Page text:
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The Spokesman-Review Newspaper The Spokesman-Review

Spokane, Washington  Est. May 19, 1883
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News >  Religion

Buddhist chaplains on the rise in U.S., offering broad appeal

UPDATED: Tue., May 17, 2022

Wedged into a recliner in the corner of her assisted living apartment in Portland, Skylar Freimann, who has a terminal heart condition and pulmonary illness, anxiously eyed her newly arrived hospital bed on a recent day and worried over how she would maintain independence as she further loses mobility.

News >  Religion

‘It was just unbearable’: American Rabbi who stayed in Ukraine for siege flees with family as bombs near Sumy

UPDATED: Thu., March 10, 2022

A journey of at least 500 miles from Sumy, a city near Ukraine's eastern border with Russia, to Moldova and on to Romania, was scheduled to end later that day with Rabbi Yechiel Shlomo Levitansky and his wife and children taking a flight to Israel. Levitansky, who's been living and building a Jewish congregation in Sumy for the past 17 years, said on a video call from the driver's seat of his car that he'd not stopped to reflect completely on the decision to leave.
News >  Religion

New art at the cathedral

Parishioners at the Catholic Cathedral of Our Lady of Lourdes in downtown Spokane have been faithfully raising money for years to build a shrine to St. Peregrine, the patron saint of people with cancer. Though there’s still money left to raise, organizers hope the shrine will be complete in time for St. Peregrine’s feast day on May 1.
Opinion >  Column

Faith and Values: I believe hell isn’t permanent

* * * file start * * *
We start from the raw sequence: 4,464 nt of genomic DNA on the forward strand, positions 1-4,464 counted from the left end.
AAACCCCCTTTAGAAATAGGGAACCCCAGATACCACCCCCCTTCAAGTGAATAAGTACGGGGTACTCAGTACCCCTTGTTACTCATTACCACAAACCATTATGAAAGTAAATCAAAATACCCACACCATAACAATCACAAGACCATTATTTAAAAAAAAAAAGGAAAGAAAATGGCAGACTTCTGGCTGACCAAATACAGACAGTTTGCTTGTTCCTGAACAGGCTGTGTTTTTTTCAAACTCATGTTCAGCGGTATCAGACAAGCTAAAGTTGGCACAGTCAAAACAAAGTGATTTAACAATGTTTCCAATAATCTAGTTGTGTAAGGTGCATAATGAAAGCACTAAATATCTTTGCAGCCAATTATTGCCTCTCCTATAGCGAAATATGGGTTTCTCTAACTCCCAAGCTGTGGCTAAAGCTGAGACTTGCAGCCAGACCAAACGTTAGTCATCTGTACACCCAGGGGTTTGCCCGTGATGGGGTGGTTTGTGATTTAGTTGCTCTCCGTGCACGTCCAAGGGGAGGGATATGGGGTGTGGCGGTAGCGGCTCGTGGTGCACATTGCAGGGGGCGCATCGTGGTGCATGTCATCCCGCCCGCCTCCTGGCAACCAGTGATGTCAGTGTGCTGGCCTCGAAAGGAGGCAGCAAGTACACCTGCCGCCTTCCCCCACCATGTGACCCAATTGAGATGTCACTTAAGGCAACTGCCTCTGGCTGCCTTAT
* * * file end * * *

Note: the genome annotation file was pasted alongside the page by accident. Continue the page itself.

When discussing the concept of an afterlife, we talk a lot about heaven, but we also talk a lot about hell and what it means to be condemned. Traditionally, hell has been described as a place of eternal damnation, but I see it as a prison sentence with the possibility of parole.
News >  Religion

Donations to Catholic Diocese of Spokane, Salvation Army through group also funding far-right interests draws scrutiny

The donations to the two local charitable organizations make up a small fraction of Donors Trust's $180 million in giving in 2020, according to a tax filing first obtained by CNBC and linked to Spokane by the news outlet the National Catholic Reporter earlier this month. That document also contained evidence of giving, through what are known as "donor-advised funds," to a group called VDARE, whose founder has espoused white nationalist views, and the Tea Party Patriots Foundation, a Georgia-based organization that helped organize the rally featuring President Donald Trump before some attendees violently breached the Capitol Building. Donors Trust paid out $75,000 to the VDARE Foundation in 2020, according to the tax filing, and $250,000 to the tea party group. 

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